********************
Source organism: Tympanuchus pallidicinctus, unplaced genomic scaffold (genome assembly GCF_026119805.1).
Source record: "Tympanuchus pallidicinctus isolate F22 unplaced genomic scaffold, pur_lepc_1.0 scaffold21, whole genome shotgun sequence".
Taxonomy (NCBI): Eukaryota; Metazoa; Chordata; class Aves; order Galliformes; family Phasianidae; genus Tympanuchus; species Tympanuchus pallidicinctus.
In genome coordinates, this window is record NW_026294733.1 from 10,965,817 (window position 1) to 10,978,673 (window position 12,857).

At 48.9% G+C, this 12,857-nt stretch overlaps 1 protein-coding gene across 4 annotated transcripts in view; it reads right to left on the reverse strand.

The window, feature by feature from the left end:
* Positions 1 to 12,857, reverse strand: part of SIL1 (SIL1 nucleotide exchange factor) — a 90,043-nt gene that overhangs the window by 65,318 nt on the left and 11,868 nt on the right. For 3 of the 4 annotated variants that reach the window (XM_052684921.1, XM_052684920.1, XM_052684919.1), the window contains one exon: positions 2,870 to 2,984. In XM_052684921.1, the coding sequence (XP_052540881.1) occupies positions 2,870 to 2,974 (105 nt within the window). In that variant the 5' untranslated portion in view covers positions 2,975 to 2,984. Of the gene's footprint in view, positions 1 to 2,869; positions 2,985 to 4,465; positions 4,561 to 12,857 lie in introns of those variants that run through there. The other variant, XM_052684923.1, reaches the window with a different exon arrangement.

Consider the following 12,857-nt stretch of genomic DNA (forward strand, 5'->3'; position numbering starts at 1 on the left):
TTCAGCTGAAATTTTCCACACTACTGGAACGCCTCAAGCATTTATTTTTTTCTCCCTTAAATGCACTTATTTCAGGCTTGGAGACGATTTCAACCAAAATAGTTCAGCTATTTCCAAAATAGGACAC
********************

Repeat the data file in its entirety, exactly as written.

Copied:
Source organism: Tympanuchus pallidicinctus, unplaced genomic scaffold (genome assembly GCF_026119805.1).
Source record: "Tympanuchus pallidicinctus isolate F22 unplaced genomic scaffold, pur_lepc_1.0 scaffold21, whole genome shotgun sequence".
Taxonomy (NCBI): Eukaryota; Metazoa; Chordata; class Aves; order Galliformes; family Phasianidae; genus Tympanuchus; species Tympanuchus pallidicinctus.
In genome coordinates, this window is record NW_026294733.1 from 10,965,817 (window position 1) to 10,978,673 (window position 12,857).

At 48.9% G+C, this 12,857-nt stretch overlaps 1 protein-coding gene across 4 annotated transcripts in view; it reads right to left on the reverse strand.

The window, feature by feature from the left end:
* Positions 1 to 12,857, reverse strand: part of SIL1 (SIL1 nucleotide exchange factor) — a 90,043-nt gene that overhangs the window by 65,318 nt on the left and 11,868 nt on the right. For 3 of the 4 annotated variants that reach the window (XM_052684921.1, XM_052684920.1, XM_052684919.1), the window contains one exon: positions 2,870 to 2,984. In XM_052684921.1, the coding sequence (XP_052540881.1) occupies positions 2,870 to 2,974 (105 nt within the window). In that variant the 5' untranslated portion in view covers positions 2,975 to 2,984. Of the gene's footprint in view, positions 1 to 2,869; positions 2,985 to 4,465; positions 4,561 to 12,857 lie in introns of those variants that run through there. The other variant, XM_052684923.1, reaches the window with a different exon arrangement.

Consider the following 12,857-nt stretch of genomic DNA (forward strand, 5'->3'; position numbering starts at 1 on the left):
TTCAGCTGAAATTTTCCACACTACTGGAACGCCTCAAGCATTTATTTTTTTCTCCCTTAAATGCACTTATTTCAGGCTTGGAGACGATTTCAACCAAAATAGTTCAGCTATTTCCAAAATAGGACAC